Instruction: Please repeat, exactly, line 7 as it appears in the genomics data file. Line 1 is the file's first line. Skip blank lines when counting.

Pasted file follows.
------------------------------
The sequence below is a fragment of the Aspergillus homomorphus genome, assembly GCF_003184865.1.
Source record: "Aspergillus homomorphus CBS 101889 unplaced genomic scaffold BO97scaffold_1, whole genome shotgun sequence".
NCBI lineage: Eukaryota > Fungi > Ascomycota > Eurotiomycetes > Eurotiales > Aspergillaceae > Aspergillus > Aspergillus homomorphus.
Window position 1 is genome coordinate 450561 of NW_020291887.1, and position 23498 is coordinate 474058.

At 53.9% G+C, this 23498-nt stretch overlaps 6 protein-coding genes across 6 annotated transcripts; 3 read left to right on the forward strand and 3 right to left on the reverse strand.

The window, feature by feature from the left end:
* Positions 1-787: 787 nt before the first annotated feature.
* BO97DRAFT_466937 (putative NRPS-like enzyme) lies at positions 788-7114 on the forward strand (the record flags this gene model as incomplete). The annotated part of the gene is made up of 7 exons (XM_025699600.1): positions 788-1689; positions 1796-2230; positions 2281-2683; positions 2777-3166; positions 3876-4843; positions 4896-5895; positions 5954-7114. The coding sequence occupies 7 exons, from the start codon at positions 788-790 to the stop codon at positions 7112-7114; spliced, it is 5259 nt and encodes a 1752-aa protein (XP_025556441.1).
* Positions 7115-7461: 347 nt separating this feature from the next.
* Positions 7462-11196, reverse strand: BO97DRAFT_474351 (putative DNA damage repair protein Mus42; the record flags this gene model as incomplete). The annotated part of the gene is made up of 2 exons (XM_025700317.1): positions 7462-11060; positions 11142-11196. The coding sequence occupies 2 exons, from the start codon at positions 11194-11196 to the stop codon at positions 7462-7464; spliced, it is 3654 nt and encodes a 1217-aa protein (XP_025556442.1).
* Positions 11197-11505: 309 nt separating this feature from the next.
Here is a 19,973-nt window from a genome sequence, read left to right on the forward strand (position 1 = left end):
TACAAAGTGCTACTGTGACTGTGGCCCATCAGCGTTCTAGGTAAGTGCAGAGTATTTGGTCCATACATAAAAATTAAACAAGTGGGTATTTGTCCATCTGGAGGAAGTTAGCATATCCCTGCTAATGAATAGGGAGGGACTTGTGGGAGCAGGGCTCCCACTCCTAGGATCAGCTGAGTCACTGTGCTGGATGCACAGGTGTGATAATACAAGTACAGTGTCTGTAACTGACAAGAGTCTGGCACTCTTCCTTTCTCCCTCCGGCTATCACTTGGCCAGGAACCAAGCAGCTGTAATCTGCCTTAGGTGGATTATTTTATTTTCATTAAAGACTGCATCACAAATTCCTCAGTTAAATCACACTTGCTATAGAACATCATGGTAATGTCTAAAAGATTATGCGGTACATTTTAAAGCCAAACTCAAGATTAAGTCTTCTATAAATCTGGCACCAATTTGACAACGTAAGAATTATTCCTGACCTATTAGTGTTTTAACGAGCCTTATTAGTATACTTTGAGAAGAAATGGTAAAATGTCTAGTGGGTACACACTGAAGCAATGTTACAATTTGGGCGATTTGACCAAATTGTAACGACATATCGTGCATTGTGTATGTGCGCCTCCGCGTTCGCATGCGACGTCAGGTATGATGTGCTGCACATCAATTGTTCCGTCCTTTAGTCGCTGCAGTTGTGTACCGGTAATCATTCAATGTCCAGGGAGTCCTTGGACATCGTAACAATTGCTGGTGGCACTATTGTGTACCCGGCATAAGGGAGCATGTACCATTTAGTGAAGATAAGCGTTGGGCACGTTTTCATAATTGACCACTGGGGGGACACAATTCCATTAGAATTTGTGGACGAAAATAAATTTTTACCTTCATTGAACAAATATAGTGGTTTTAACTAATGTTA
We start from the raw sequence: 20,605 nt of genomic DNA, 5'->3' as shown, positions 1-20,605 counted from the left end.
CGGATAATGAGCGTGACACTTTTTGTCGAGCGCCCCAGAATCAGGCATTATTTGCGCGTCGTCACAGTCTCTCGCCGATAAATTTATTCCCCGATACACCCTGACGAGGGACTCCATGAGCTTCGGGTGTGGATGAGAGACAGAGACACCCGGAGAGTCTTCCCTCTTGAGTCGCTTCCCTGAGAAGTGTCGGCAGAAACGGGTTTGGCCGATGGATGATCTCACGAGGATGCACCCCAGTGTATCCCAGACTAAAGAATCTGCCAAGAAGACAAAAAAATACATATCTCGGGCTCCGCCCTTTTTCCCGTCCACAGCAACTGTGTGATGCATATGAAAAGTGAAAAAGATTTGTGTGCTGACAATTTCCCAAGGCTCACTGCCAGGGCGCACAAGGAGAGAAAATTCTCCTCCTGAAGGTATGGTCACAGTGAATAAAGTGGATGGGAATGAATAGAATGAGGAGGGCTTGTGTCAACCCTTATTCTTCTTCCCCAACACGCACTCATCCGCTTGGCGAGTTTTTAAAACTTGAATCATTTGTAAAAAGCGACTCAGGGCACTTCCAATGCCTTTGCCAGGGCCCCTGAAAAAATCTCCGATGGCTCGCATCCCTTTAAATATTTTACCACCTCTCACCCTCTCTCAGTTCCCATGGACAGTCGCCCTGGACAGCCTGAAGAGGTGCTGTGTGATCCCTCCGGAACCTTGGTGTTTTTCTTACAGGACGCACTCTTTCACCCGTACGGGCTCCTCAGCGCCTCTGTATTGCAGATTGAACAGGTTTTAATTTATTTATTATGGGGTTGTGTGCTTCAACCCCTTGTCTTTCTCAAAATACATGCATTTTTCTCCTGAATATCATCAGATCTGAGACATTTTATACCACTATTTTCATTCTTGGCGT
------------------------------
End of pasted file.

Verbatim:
* Positions 1-787: 787 nt before the first annotated feature.